€500,000 donor threatens religious community with legal action over missing plaque

An agreement between a religious benefactor and an Archconfraternity in Rabat promised the donor a commemorative plaque in honour of himself and his wife

According to a religious benefactor, a St Joseph fraternity did not keep its promise to honour him with a plaque
According to a religious benefactor, a St Joseph fraternity did not keep its promise to honour him with a plaque

A disagreement over a commemorative plaque has soured a relationship between a religious benefactor and an Archconfraternity to which he donated €500,000 and ended up in court.

In a judicial letter filed in the First Hall of the Civil Court by Chevalier Joseph M. Vassallo to Anthony Casha as rector of the Archconfraternity of St. Joseph in Rabat, the Chevalier claims that a 2009 private agreement between the two parties acknowledged “substantial donations” amounting to some €500,000 he had made. The agreement had expressly stated that a commemorative plaque in honour of Vassallo and his wife would be placed “prominently and in perpetuity” in the oratory of the Archconfraternity at the church in Rabat.

But 10 years after signing it, the agreement was still not enrolled at the Public Registry, despite the Rector of the Archconfraternity having undertaken to do so. Without this step, the agreement would not be traceable, argued Vassallo.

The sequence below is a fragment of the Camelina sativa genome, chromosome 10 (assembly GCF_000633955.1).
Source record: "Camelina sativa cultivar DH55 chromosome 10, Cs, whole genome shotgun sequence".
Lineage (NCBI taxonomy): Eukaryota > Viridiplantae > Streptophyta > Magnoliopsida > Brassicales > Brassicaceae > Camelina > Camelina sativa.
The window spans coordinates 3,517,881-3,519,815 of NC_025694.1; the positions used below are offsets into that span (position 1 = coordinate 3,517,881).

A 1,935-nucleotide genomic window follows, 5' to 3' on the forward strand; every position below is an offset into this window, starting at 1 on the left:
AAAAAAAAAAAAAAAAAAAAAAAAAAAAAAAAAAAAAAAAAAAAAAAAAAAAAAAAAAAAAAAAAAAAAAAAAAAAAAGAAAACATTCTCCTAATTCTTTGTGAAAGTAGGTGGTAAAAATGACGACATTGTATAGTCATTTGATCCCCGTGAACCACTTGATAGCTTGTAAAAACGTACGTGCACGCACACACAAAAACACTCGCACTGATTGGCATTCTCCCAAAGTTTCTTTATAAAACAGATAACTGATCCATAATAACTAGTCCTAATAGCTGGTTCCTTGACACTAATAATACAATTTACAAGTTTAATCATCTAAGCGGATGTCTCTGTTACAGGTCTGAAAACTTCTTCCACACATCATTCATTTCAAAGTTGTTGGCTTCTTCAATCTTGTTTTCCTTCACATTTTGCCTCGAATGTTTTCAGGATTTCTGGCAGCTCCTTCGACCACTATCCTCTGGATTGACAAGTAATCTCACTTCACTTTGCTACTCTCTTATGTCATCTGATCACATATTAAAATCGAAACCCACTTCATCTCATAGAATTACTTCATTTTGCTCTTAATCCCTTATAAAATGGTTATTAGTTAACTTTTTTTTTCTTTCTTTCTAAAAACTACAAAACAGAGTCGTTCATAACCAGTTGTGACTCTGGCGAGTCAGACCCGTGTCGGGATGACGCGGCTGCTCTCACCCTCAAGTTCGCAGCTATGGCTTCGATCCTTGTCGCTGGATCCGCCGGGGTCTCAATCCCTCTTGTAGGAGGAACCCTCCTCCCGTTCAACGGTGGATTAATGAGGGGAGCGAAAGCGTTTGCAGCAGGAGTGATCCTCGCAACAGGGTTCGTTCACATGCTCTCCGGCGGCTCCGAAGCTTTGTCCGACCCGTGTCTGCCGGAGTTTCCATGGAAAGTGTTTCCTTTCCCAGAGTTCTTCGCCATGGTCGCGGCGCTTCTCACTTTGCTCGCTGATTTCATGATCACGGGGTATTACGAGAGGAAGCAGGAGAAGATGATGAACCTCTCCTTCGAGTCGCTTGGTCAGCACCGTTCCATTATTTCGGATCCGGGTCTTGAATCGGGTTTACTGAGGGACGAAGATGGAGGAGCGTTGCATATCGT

In the absence of any denial or statement to the contrary, the Chevalier took this to mean that the beneficiary did not intend to honour its contractual obligations. He was also informed that the reason the agreement had not been enrolled was because the Archconfraternity allegedly planned to remove the plaque after Vassallo’s death.

As this information was never rebutted publicly and no written assurances to the contrary were given, the benefactor said that he had suffered “anxiety and emotional suffering.”

The plaintiff said he had “dedicated the greater part of his life and wealth to the Archconfraternity which he held so dearly,” and viewed this as a breach of contractual obligations. The letter was the last chance for the Archconfraternity to uphold its side of the bargain, he said, or face further legal action.

Lawyer Stefano Filletti signed the judicial letter.

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